Chinese Minister of Foreign Affairs Wang Yi (王毅) is in the middle of a key six-country Middle East tour, yet the eyes of much of the world are as much on the deepening geopolitical alliance between Beijing and Moscow, which warmed further this month.
On Monday and Tuesday last week, the ever-energetic foreign chief met with Russian Minister of Foreign Affairs Sergei Lavrov.
Ties between Moscow and Beijing have become significantly deeper under the leadership of Russian President Vladimir Putin and Chinese President Xi Jinping (習近平), with a burgeoning bilateral economic and political dialogue.
The axis appears to be on the brink of a trilateral dialogue including Tehran after Beijing on Saturday last week signed a 25-year Sino-Iranian Comprehensive Strategic Partnership.
As Iran has been squeezed by Western sanctions, it has launched a charm offensive toward Moscow and Beijing, and one of the manifestations of this was the three nations in December 2019 conducting for the first time naval drills in the north Indian Ocean and the Sea of Oman.
Yet, it is the alliance between Russia and China that is the one the West is most worried about. Beijing and Moscow are working together much more closely not just to further bilateral interests, but also to hedge against the prospects of a continuing chill in US and wider Western ties.
The Wang-Lavrov meeting came immediately after the imposition of new sanctions against Beijing from Brussels, London, Washington and Ottawa because of human rights abuses in Xinjiang, while Russia is also under sanctions.
In the face of this growing Western pressure, Lavrov and Wang last week sought a summit of the permanent members of the UN Security Council. They say this is necessary to establish direct dialogue about ways to “resolve humankind’s common problems in the interests of maintaining global stability.”
Beyond the chill between the two powers and the West, there is a burgeoning Chinese-Russia bilateral agenda. This is founded, in part, on the strong personal relationship between Putin and Xi, with the Chinese leader recently saying that the bilateral relationship is at “the highest level, most profound and strategically most significant relationship between major countries in the world” and also praised Putin as “my best, most intimate friend.”
One manifestation of these deepening ties is an emerging China-Russia security axis. Take the example of the China-Russia semi-regular joint war games, including in 2018 in the Trans-Baikal region in Russia’s Far East involving about 300,000 troops.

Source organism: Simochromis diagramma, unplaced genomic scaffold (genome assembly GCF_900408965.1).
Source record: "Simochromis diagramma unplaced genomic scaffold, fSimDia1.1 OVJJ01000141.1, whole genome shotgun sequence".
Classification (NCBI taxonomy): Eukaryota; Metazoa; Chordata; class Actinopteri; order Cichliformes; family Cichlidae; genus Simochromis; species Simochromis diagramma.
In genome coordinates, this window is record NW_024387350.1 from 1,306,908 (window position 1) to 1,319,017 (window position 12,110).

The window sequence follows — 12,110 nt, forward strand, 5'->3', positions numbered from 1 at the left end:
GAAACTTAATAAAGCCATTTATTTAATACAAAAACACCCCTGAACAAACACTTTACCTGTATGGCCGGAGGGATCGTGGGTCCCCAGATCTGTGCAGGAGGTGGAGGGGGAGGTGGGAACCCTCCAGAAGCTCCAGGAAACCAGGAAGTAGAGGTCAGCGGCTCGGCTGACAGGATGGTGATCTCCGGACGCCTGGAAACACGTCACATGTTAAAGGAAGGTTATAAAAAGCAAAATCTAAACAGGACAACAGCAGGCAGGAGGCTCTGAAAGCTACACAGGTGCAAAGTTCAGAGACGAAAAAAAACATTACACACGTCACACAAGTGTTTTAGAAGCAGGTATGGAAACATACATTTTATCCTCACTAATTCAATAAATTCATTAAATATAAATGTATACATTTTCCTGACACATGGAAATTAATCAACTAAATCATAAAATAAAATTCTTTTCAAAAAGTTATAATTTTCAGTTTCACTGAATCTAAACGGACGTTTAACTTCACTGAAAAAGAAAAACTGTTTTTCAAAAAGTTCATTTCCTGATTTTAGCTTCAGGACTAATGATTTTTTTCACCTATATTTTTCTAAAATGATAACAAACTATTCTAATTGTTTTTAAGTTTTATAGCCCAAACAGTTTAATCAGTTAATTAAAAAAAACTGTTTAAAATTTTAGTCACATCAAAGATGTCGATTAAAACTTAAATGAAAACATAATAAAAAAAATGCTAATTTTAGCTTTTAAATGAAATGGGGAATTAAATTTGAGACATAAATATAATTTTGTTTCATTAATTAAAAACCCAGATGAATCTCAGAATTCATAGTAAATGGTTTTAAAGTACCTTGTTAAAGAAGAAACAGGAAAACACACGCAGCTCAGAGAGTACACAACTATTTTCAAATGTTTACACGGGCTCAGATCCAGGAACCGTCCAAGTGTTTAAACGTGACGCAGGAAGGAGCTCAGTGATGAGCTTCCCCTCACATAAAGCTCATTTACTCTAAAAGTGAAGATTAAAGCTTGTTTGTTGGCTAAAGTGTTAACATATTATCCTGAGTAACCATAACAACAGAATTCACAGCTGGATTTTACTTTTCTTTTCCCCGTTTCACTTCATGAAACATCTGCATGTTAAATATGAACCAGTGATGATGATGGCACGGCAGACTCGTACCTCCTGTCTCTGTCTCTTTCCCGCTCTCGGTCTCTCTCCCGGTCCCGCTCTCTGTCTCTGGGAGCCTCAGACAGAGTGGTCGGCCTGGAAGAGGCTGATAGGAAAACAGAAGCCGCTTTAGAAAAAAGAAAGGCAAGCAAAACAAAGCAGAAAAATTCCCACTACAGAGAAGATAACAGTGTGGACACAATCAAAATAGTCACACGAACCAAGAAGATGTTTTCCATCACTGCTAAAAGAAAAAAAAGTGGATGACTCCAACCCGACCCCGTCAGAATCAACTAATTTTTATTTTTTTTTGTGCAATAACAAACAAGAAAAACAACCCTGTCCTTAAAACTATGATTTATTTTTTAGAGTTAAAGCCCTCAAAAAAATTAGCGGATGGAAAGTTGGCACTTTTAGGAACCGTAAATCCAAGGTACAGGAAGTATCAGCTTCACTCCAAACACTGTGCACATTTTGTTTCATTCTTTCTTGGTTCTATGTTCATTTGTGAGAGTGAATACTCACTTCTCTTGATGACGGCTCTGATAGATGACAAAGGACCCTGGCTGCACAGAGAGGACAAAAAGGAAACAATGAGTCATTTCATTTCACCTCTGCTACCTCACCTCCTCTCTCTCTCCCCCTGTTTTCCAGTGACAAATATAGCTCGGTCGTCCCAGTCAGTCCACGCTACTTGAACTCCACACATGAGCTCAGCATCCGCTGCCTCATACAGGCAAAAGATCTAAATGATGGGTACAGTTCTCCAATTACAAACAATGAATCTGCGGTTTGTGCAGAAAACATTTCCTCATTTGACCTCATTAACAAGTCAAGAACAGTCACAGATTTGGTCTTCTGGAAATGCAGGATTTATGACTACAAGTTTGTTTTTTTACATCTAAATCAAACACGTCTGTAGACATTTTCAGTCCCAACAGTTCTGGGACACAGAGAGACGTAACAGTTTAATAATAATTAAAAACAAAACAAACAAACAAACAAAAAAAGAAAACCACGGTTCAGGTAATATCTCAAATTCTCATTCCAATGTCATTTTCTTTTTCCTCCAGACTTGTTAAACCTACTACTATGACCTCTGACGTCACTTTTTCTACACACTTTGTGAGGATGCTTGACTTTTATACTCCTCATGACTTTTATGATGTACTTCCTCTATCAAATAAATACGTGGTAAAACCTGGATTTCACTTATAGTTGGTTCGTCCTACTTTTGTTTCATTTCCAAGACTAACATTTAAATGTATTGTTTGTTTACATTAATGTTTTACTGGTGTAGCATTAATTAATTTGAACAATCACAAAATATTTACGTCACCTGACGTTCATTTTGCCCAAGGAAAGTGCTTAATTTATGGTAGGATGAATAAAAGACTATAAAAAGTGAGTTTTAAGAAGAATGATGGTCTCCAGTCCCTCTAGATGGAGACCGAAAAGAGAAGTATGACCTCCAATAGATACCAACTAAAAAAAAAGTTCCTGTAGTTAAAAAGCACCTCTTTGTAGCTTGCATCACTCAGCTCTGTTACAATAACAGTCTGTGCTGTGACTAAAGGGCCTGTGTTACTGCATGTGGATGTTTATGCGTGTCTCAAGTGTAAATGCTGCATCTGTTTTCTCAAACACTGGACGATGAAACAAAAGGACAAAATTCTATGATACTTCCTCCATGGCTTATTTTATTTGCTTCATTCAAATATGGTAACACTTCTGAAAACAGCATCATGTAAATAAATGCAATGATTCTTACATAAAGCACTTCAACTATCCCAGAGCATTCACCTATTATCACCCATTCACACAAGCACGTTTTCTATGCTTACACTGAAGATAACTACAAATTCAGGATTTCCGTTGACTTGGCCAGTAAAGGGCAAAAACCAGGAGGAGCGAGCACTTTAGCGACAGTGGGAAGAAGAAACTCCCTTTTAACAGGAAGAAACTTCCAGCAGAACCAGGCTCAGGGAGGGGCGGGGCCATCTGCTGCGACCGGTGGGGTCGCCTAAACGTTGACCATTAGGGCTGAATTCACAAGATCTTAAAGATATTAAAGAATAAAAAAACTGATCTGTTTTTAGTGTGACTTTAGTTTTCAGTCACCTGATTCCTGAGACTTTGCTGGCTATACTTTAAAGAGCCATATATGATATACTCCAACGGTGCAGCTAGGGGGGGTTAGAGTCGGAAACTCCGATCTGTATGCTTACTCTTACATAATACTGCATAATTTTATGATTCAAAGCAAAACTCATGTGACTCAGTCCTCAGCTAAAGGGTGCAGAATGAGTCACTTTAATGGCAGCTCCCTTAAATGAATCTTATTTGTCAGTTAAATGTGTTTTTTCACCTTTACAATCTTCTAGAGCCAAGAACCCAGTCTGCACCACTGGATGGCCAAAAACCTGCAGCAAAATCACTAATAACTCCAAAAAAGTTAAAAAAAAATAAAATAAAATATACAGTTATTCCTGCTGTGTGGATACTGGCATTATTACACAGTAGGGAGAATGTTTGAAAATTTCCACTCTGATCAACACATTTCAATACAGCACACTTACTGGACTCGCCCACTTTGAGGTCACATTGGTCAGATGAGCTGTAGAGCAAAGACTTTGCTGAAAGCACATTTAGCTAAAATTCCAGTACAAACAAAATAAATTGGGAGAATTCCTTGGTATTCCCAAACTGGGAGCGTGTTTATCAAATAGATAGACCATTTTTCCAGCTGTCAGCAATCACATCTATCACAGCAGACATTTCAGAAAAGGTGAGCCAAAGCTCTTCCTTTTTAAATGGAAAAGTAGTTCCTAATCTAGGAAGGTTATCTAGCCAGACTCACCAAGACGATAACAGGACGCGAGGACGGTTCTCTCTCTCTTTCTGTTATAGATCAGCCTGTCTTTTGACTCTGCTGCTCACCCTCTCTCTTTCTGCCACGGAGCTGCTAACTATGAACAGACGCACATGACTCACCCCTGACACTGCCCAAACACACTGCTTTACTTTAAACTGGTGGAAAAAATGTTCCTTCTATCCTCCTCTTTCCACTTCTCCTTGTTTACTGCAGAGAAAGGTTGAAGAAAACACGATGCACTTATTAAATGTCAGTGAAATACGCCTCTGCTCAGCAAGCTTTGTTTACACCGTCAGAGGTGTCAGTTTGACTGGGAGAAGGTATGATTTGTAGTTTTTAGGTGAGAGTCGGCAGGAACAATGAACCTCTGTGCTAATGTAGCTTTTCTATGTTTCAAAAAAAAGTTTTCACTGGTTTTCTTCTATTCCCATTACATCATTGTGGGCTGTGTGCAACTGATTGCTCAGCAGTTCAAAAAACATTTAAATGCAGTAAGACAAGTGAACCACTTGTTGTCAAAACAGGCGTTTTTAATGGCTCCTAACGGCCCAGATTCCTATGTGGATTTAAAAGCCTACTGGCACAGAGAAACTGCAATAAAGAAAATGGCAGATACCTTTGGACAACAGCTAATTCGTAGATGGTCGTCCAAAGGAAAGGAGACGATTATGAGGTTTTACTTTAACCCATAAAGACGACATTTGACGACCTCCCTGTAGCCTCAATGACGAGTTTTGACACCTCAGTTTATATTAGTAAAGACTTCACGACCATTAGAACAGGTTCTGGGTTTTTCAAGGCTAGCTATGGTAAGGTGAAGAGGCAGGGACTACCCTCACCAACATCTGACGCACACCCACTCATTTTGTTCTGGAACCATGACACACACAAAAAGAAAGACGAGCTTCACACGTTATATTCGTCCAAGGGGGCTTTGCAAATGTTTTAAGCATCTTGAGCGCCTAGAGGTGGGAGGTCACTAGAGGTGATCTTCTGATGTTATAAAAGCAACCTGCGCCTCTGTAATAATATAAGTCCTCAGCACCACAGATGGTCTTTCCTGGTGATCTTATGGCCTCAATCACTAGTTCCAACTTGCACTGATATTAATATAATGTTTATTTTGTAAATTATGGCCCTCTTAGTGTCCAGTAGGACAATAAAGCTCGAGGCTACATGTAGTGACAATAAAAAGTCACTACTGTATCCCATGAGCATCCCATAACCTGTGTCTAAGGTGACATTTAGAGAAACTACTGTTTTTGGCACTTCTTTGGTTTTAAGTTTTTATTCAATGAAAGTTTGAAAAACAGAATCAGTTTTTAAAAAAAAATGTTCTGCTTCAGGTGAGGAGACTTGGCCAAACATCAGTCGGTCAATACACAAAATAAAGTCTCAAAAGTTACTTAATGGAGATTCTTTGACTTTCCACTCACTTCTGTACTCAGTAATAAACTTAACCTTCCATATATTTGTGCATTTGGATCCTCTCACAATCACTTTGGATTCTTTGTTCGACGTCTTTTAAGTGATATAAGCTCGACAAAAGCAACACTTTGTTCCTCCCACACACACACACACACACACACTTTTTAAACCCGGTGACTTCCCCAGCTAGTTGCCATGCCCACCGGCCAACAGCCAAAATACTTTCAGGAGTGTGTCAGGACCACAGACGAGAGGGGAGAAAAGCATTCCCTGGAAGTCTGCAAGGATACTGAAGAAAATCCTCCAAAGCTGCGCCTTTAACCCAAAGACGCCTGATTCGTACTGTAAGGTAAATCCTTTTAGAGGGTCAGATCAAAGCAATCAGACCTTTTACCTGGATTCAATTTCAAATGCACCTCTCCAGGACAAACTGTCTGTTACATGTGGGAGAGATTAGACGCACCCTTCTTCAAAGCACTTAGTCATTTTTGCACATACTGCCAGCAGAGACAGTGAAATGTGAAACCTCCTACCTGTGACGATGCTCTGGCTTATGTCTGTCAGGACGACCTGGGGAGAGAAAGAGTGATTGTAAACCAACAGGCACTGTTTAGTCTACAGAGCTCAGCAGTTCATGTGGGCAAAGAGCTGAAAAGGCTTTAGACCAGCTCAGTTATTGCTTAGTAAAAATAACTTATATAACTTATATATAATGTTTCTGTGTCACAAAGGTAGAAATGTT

This military dimension to the bilateral cooperation agenda has helped enable stronger, common positions on key regional and global issues. This includes North Korea — with which both nations have land borders and are long-standing allies of Pyongyang — and also Iran, over which Beijing and Moscow pushed hard during the administration of then-US president Donald Trump for a continuation of the 2015 nuclear deal.
The support that Russia and China have given Iran has warmed trilateral ties, which was manifested in December 2019 when the three nations conducted naval drills.
While those operations were viewed primarily through a military lens, they have potential significance for the global economy.
The troubled waters of the Strait of Hormuz — through which passes one-fifth of the world’s oil, one-quarter of the liquefied natural gas and US$500 billion of trade — provide the only sea passage from the Persian Gulf to the open ocean.
With the global economy continuing to be lubricated by oil, despite a growing shift toward cleaner energy sources, there have been attacks on ships, including in 2019. To be sure, tankers guided by satellite can be redirected to replace ships in distress, but the oil industry nonetheless remains worried by the threat hanging over the busy Middle East shipping lane and the valuable commodity cargo that travels through it.
At the time of those 2019 attacks, the Trump team blamed Tehran for the growing disorder in the regional waters. More than half-a-dozen states participated in a US-led naval force, including Australia, Saudi Arabia and the UK.
However, most European governments declined to participate, fearful of critically undermining the nuclear accord with Tehran.
The ties between Iran, China and Russia are shaping Wang’s tour of the region.
The partnership signed last week is a clear signal of intent that will bring Tehran into Beijing’s Belt and Road Initiative.
This underlines that ties among the three countries could yet grow warmer still, especially if relations between them and the West deteriorate further during the administration of US President Joe Biden.
While the dialogue is deepest between Moscow and Russia, Tehran might increasingly be brought into the fold, which would have key implications not just for the Middle East, but for broader international relations into the 2020s.
Andrew Hammond is an associate at LSE IDEAS at the London School of Economics and Political Science.
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